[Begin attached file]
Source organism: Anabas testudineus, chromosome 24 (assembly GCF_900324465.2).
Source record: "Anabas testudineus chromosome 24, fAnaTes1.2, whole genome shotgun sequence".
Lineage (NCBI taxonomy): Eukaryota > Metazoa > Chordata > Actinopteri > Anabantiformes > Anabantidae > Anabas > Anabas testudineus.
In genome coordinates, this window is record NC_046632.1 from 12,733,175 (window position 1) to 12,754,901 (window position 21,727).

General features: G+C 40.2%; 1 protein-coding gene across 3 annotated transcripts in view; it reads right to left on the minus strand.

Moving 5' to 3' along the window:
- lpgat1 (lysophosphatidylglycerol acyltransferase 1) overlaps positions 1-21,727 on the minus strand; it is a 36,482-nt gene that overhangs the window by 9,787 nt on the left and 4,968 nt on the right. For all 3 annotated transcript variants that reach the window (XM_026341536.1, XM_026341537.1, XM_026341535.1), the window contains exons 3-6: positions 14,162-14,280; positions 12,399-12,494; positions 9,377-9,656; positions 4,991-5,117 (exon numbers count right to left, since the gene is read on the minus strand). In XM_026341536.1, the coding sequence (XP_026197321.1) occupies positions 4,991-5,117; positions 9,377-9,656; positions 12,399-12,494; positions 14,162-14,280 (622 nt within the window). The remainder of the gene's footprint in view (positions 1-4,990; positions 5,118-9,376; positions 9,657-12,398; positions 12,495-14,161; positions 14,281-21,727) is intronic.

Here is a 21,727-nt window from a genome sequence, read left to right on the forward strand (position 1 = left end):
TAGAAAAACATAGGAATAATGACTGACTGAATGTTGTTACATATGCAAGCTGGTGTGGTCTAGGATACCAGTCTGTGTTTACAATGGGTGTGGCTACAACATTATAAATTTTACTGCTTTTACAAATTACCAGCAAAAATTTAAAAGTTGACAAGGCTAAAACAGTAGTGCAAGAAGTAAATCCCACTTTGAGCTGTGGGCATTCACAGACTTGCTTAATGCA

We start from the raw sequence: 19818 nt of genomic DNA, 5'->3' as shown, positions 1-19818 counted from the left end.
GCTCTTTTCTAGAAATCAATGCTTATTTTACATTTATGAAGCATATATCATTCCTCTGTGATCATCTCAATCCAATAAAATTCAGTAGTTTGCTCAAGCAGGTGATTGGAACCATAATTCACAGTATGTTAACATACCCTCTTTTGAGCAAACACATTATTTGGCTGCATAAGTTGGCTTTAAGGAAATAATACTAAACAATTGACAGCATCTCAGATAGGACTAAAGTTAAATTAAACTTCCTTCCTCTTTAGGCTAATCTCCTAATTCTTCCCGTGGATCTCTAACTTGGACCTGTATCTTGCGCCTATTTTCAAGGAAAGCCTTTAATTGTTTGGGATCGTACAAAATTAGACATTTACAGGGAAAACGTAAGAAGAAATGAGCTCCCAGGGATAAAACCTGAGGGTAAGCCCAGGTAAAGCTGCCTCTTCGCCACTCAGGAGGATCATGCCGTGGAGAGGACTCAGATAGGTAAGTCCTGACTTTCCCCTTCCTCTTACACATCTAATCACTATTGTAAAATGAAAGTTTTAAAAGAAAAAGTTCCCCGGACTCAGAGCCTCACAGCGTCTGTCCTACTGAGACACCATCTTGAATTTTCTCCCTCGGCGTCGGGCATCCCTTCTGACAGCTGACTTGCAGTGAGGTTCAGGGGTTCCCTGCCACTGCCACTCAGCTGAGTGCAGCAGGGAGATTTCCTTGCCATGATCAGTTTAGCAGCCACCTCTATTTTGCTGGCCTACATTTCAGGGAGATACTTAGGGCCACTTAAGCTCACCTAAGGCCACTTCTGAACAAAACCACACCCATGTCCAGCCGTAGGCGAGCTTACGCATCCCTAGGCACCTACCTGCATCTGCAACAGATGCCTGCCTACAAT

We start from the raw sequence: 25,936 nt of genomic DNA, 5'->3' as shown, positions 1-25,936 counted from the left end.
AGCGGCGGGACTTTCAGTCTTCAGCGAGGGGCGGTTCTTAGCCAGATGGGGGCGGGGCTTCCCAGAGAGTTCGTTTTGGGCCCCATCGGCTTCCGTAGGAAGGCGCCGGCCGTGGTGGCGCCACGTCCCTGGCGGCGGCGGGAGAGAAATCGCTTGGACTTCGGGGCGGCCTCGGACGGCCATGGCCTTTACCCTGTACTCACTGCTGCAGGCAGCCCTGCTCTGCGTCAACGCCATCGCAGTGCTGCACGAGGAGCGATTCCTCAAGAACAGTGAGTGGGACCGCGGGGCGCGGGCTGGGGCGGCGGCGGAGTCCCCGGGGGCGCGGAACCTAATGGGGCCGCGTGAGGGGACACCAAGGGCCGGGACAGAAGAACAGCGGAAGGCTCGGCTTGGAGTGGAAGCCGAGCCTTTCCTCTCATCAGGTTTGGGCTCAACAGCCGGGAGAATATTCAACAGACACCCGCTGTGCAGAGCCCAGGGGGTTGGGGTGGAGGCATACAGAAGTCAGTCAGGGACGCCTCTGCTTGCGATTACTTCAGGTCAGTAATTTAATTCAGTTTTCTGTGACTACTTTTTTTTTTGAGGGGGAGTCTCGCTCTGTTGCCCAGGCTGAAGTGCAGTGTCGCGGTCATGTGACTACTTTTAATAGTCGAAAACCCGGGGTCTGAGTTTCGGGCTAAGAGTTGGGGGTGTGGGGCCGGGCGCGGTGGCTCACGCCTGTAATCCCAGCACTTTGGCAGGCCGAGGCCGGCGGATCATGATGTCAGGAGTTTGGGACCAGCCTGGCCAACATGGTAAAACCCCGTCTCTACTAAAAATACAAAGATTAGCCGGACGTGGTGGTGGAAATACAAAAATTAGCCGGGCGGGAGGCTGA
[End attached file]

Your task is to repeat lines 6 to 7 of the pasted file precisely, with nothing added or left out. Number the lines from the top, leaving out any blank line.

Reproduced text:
Moving 5' to 3' along the window:
- lpgat1 (lysophosphatidylglycerol acyltransferase 1) overlaps positions 1-21,727 on the minus strand; it is a 36,482-nt gene that overhangs the window by 9,787 nt on the left and 4,968 nt on the right. For all 3 annotated transcript variants that reach the window (XM_026341536.1, XM_026341537.1, XM_026341535.1), the window contains exons 3-6: positions 14,162-14,280; positions 12,399-12,494; positions 9,377-9,656; positions 4,991-5,117 (exon numbers count right to left, since the gene is read on the minus strand). In XM_026341536.1, the coding sequence (XP_026197321.1) occupies positions 4,991-5,117; positions 9,377-9,656; positions 12,399-12,494; positions 14,162-14,280 (622 nt within the window). The remainder of the gene's footprint in view (positions 1-4,990; positions 5,118-9,376; positions 9,657-12,398; positions 12,495-14,161; positions 14,281-21,727) is intronic.